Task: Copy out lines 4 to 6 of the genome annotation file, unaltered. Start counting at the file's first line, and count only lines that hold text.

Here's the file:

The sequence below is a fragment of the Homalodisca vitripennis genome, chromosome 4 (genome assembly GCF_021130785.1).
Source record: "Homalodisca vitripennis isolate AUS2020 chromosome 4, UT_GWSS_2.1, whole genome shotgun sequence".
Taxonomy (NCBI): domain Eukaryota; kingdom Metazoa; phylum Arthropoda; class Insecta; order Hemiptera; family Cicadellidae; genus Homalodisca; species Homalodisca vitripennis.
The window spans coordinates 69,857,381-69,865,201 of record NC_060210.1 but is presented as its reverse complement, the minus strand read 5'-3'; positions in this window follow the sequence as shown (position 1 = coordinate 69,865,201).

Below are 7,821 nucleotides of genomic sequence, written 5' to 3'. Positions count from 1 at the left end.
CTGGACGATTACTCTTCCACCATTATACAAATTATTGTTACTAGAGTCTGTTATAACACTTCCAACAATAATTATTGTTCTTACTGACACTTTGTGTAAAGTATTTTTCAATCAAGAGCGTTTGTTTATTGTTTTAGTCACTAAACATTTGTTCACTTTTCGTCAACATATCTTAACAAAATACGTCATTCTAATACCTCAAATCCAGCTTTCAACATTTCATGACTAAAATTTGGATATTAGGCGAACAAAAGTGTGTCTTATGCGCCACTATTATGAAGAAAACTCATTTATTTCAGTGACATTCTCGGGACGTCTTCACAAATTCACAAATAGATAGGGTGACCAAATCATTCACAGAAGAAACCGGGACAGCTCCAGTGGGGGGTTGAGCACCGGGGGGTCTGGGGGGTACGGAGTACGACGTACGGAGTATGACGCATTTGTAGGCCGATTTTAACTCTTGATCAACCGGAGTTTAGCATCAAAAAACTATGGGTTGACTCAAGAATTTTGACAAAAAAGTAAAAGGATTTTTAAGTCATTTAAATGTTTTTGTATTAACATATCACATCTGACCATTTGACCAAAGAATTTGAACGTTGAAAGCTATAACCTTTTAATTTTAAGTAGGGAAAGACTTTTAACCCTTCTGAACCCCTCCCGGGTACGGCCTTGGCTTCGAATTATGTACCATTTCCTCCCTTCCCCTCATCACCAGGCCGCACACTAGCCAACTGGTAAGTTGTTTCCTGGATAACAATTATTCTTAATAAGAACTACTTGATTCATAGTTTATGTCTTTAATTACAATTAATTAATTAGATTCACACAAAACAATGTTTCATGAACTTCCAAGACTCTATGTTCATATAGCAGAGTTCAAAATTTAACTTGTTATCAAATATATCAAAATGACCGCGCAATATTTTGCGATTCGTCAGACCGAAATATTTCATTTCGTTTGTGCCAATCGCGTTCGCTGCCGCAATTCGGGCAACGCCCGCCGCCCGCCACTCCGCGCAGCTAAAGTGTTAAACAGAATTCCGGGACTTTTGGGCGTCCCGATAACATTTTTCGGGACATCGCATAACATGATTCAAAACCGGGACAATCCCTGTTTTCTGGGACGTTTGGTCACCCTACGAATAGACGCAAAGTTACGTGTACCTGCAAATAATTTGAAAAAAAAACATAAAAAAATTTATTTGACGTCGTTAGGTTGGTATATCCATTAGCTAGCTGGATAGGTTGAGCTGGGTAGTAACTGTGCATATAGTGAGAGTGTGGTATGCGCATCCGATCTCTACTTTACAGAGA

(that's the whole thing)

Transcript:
The window spans coordinates 69,857,381-69,865,201 of record NC_060210.1 but is presented as its reverse complement, the minus strand read 5'-3'; positions in this window follow the sequence as shown (position 1 = coordinate 69,865,201).

Below are 7,821 nucleotides of genomic sequence, written 5' to 3'. Positions count from 1 at the left end.
CTGGACGATTACTCTTCCACCATTATACAAATTATTGTTACTAGAGTCTGTTATAACACTTCCAACAATAATTATTGTTCTTACTGACACTTTGTGTAAAGTATTTTTCAATCAAGAGCGTTTGTTTATTGTTTTAGTCACTAAACATTTGTTCACTTTTCGTCAACATATCTTAACAAAATACGTCATTCTAATACCTCAAATCCAGCTTTCAACATTTCATGACTAAAATTTGGATATTAGGCGAACAAAAGTGTGTCTTATGCGCCACTATTATGAAGAAAACTCATTTATTTCAGTGACATTCTCGGGACGTCTTCACAAATTCACAAATAGATAGGGTGACCAAATCATTCACAGAAGAAACCGGGACAGCTCCAGTGGGGGGTTGAGCACCGGGGGGTCTGGGGGGTACGGAGTACGACGTACGGAGTATGACGCATTTGTAGGCCGATTTTAACTCTTGATCAACCGGAGTTTAGCATCAAAAAACTATGGGTTGACTCAAGAATTTTGACAAAAAAGTAAAAGGATTTTTAAGTCATTTAAATGTTTTTGTATTAACATATCACATCTGACCATTTGACCAAAGAATTTGAACGTTGAAAGCTATAACCTTTTAATTTTAAGTAGGGAAAGACTTTTAACCCTTCTGAACCCCTCCCGGGTACGGCCTTGGCTTCGAATTATGTACCATTTCCTCCCTTCCCCTCATCACCAGGCCGCACACTAGCCAACTGGTAAGTTGTTTCCTGGATAACAATTATTCTTAATAAGAACTACTTGATTCATAGTTTATGTCTTTAATTACAATTAATTAATTAGATTCACACAAAACAATGTTTCATGAACTTCCAAGACTCTATGTTCATATAGCAGAGTTCAAAATTTAACTTGTTATCAAATATATCAAAATGACCGCGCAATATTTTGCGATTCGTCAGACCGAAATATTTCATTTCGTTTGTGCCAATCGCGTTCGCTGCCGCAATTCGGGCAACGCCCGCCGCCCGCCACTCCGCGCAGCTAAAGTGTTAAACAGAATTCCGGGACTTTTGGGCGTCCCGATAACATTTTTCGGGACATCGCATAACATGATTCAAAACCGGGACAATCCCTGTTTTCTGGGACGTTTGGTCACCCTACGAATAGACGCAAAGTTACGTGTACCTGCAAATAATTTGAAAAAAAAACATAAAAAAATTTATTTGACGTCGTTAGGTTGGTATATCCATTAGCTAGCTGGATAGGTTGAGCTGGGTAGTAACTGTGCATATAGTGAGAGTGTGGTATGCGCATCCGATCTCTACTTTACAGAGA